The site does not show the change over time well, from wilderness to thriving plantation to post-Civil War Reconstruction as their promotional material states. They have the one cabin split to show living conditions between slavery and Reconstruction, but the guides did not even explain the two periods of time. My guess is that many people on our tour, and most tourists that visit there, do not have much of an understanding of Reconstruction and how that period changed the South and the relationships between former slaves and owners. Another thing that stuck out to me like a sore thumb in their Reconstruction display was a framed photo on the mantel that showed a white farming family with a caption that indicated that there were white sharecroppers too. There was no interpretation of this photo other than the caption and no explanation even of what sharecropping was. This photo was a negative point for me on the tour. While there were poor, white farming families in the south, their status and experience in Reconstruction was still radically different compared to that of newly freed slaves. Placing that photo in the Reconstruction display which was supposed to portray the living conditions of freed slaves and basically making the statement that these situations were directly equivalent is not accurate and gives a misleading idea about Reconstruction to the visitors that go through the tour.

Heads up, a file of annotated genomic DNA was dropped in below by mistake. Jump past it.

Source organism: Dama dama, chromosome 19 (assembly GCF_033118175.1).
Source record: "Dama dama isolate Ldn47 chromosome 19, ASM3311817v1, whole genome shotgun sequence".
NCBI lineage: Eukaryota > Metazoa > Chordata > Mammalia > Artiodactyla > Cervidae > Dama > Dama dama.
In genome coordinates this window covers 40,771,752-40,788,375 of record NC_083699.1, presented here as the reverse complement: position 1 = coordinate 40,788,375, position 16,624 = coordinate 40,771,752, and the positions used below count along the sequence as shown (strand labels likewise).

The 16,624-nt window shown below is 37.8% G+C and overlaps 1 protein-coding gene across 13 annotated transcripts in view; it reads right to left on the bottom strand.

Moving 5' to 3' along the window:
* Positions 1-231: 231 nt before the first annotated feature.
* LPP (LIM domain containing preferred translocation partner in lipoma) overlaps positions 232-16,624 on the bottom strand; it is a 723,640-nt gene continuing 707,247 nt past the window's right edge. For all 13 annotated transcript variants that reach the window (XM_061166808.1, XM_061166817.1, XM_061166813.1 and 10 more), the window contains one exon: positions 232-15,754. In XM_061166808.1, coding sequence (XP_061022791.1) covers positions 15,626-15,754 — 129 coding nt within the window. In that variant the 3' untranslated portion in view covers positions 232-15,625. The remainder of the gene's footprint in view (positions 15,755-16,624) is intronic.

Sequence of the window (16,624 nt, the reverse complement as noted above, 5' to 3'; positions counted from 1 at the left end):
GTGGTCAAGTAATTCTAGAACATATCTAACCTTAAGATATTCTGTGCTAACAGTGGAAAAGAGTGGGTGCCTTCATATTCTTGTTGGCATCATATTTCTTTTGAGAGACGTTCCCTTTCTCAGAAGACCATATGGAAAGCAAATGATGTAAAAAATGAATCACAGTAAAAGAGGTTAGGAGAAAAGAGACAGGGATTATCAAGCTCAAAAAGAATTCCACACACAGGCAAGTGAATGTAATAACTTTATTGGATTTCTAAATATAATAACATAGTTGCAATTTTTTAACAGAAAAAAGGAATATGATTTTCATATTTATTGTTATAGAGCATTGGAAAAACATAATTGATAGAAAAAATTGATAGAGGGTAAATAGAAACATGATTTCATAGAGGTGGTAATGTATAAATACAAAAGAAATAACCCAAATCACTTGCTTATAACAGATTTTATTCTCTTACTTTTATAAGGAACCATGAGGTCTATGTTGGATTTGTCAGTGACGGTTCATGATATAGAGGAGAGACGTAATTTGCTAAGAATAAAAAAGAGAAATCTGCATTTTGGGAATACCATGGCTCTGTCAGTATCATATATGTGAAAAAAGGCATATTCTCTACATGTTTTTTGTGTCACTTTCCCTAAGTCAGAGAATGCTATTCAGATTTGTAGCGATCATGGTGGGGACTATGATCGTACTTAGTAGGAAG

Overall, I give the interpretation at Frogmore a mediocre grade: not necessarily negative, not wildly positive, and with lots of room to grow and improve. Granted, as a historian and a historian of this period, I was looking at the site and the tour with a pretty critical eye. However, I know the historical information to provide background and context to the plantation and the information presented, and the general audience might not. That is where Frogmore can improve. The history of slavery can be an uncomfortable one to discuss, but the plantation has an opportunity to engage their audiences with a better understanding of slavery and how it affected the South and the rest of the nation.

My mom left happy though. Our guide allowed my mom (or rather my husband on behalf of my mom) to run back to the barn and take a whole bag full of cotton bolls home. 

Dr. Kathleen Logothetis Thompson graduated with her Ph.D. from West Virginia University in 2017. She earned her M.A. from West Virginia University in 2012 and her B.A. in history with a Certificate in Revolutionary Era Studies from Siena College in 2010. In addition, Kathleen was a seasonal interpreter at Fredericksburg & Spotsylvania National Military Park from 2010-2014 and has worked on various other publications and projects.